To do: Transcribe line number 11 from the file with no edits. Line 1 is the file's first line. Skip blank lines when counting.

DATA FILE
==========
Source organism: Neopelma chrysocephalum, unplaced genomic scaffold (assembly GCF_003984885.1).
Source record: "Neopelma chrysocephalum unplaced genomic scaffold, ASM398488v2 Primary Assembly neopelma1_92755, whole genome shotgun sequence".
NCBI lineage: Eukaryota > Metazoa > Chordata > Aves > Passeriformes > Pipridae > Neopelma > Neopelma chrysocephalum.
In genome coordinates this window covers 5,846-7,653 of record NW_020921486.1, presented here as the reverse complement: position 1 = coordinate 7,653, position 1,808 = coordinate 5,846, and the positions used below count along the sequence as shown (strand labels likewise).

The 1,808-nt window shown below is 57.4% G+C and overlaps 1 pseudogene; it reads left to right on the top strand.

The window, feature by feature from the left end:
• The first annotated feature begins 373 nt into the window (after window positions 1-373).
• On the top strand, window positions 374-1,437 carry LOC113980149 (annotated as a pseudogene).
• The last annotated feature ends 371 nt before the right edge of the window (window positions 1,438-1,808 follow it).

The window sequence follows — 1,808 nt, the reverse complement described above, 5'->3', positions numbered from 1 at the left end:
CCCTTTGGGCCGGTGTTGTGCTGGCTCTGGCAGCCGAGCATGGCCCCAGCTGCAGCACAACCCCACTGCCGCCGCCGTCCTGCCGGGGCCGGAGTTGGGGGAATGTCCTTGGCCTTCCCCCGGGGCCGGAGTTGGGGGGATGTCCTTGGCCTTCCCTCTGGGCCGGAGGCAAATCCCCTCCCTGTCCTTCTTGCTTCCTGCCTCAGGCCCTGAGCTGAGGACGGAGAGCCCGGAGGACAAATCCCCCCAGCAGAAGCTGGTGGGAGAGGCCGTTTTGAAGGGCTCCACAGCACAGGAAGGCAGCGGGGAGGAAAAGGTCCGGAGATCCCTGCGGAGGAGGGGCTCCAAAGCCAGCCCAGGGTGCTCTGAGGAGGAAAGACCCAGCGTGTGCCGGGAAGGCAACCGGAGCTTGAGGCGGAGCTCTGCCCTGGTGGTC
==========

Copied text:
CCCTTTGGGCCGGTGTTGTGCTGGCTCTGGCAGCCGAGCATGGCCCCAGCTGCAGCACAACCCCACTGCCGCCGCCGTCCTGCCGGGGCCGGAGTTGGGGGAATGTCCTTGGCCTTCCCCCGGGGCCGGAGTTGGGGGGATGTCCTTGGCCTTCCCTCTGGGCCGGAGGCAAATCCCCTCCCTGTCCTTCTTGCTTCCTGCCTCAGGCCCTGAGCTGAGGACGGAGAGCCCGGAGGACAAATCCCCCCAGCAGAAGCTGGTGGGAGAGGCCGTTTTGAAGGGCTCCACAGCACAGGAAGGCAGCGGGGAGGAAAAGGTCCGGAGATCCCTGCGGAGGAGGGGCTCCAAAGCCAGCCCAGGGTGCTCTGAGGAGGAAAGACCCAGCGTGTGCCGGGAAGGCAACCGGAGCTTGAGGCGGAGCTCTGCCCTGGTGGTC